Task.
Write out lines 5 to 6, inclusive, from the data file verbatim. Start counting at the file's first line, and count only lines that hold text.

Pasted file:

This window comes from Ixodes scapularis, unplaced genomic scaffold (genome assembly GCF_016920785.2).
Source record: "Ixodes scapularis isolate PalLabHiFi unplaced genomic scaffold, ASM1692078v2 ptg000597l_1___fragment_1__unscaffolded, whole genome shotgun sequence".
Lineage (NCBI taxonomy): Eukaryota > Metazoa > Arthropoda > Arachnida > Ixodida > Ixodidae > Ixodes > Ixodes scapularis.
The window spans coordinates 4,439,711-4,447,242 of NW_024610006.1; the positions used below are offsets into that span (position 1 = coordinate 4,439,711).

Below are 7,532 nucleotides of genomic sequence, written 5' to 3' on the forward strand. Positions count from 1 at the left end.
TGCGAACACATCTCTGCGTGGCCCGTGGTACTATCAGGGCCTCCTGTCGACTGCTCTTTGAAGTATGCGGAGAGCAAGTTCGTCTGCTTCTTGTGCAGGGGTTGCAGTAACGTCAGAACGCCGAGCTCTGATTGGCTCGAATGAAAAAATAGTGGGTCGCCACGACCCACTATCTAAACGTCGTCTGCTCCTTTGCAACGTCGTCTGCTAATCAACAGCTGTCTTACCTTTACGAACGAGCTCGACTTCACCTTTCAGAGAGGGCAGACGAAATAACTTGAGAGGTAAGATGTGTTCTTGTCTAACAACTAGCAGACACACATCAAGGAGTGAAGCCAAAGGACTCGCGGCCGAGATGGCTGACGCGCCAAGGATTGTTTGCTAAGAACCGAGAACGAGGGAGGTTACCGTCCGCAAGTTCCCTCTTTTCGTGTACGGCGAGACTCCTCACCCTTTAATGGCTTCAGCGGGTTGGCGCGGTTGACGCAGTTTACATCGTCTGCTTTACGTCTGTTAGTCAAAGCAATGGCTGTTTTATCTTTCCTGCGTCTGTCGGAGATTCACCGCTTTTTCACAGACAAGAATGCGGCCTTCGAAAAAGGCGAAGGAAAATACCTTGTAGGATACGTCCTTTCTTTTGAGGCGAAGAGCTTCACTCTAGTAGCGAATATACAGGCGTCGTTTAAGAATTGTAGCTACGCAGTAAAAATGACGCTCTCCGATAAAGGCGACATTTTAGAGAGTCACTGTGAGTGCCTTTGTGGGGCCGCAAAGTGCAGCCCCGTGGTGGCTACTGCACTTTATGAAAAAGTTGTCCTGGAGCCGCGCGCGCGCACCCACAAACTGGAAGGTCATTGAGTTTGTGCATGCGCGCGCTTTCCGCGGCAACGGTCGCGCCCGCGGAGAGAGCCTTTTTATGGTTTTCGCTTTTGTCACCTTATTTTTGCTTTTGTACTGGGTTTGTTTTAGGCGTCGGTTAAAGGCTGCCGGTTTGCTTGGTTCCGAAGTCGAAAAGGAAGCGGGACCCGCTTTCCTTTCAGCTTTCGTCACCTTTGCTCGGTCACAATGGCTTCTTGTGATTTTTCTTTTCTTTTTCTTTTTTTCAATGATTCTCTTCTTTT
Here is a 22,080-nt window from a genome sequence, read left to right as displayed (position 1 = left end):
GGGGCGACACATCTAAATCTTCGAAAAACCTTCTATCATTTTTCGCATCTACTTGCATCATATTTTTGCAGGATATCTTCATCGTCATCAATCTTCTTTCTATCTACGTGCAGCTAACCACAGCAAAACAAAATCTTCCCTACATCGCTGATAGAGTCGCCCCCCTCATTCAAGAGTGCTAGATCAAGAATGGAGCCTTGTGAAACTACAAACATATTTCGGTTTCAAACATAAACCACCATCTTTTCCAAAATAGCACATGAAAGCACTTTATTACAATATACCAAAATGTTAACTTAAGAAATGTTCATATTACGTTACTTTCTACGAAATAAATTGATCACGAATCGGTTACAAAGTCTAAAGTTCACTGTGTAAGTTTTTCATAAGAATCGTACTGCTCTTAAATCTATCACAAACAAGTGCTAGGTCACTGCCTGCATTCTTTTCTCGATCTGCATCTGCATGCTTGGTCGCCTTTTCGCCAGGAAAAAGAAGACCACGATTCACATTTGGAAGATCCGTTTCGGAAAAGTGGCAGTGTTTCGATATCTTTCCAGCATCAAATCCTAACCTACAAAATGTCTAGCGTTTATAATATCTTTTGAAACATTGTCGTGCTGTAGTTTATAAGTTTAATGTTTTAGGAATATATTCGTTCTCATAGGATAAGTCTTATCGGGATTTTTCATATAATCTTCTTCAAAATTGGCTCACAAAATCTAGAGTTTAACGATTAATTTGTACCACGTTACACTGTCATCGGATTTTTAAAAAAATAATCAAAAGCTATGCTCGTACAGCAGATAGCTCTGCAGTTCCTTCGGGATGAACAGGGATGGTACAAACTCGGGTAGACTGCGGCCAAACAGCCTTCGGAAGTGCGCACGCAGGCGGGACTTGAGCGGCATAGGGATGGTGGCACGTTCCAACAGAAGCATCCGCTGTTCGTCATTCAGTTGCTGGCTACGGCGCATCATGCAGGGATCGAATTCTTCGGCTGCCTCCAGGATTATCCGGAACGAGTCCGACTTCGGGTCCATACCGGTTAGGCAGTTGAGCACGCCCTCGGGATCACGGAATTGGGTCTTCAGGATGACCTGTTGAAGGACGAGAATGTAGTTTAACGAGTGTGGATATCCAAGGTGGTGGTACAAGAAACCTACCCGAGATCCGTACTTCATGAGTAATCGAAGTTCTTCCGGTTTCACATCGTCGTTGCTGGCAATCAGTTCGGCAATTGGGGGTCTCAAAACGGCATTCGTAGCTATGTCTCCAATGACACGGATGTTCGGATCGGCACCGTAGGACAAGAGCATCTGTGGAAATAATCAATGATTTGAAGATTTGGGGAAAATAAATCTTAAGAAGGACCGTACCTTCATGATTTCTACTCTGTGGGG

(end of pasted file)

Below are 7,532 nucleotides of genomic sequence, written 5' to 3' on the forward strand. Positions count from 1 at the left end.
TGCGAACACATCTCTGCGTGGCCCGTGGTACTATCAGGGCCTCCTGTCGACTGCTCTTTGAAGTATGCGGAGAGCAAGTTCGTCTGCTTCTTGTGCAGGGGTTGCAGTAACGTCAGAACGCCGAGCTCTGATTGGCTCGAATGAAAAAATAGTGGGTCGCCACGACCCACTATCTAAACGTCGTCTGCTCCTTTGCAACGTCGTCTGCTAATCAACAGCTGTCTTACCTTTACGAACGAGCTCGACTTCACCTTTCAGAGAGGGCAGACGAAATAACTTGAGAGGTAAGATGTGTTCTTGTCTAACAACTAGCAGACACACATCAAGGAGTGAAGCCAAAGGACTCGCGGCCGAGATGGCTGACGCGCCAAGGATTGTTTGCTAAGAACCGAGAACGAGGGAGGTTACCGTCCGCAAGTTCCCTCTTTTCGTGTACGGCGAGACTCCTCACCCTTTAATGGCTTCAGCGGGTTGGCGCGGTTGACGCAGTTTACATCGTCTGCTTTACGTCTGTTAGTCAAAGCAATGGCTGTTTTATCTTTCCTGCGTCTGTCGGAGATTCACCGCTTTTTCACAGACAAGAATGCGGCCTTCGAAAAAGGCGAAGGAAAATACCTTGTAGGATACGTCCTTTCTTTTGAGGCGAAGAGCTTCACTCTAGTAGCGAATATACAGGCGTCGTTTAAGAATTGTAGCTACGCAGTAAAAATGACGCTCTCCGATAAAGGCGACATTTTAGAGAGTCACTGTGAGTGCCTTTGTGGGGCCGCAAAGTGCAGCCCCGTGGTGGCTACTGCACTTTATGAAAAAGTTGTCCTGGAGCCGCGCGCGCGCACCCACAAACTGGAAGGTCATTGAGTTTGTGCATGCGCGCGCTTTCCGCGGCAACGGTCGCGCCCGCGGAGAGAGCCTTTTTATGGTTTTCGCTTTTGTCACCTTATTTTTGCTTTTGTACTGGGTTTGTTTTAGGCGTCGGTTAAAGGCTGCCGGTTTGCTTGGTTCCGAAGTCGAAAAGGAAGCGGGACCCGCTTTCCTTTCAGCTTTCGTCACCTTTGCTCGGTCACAATGGCTTCTTGTGATTTTTCTTTTCTTTTTCTTTTTTTCAATGATTCTCTTCTTTT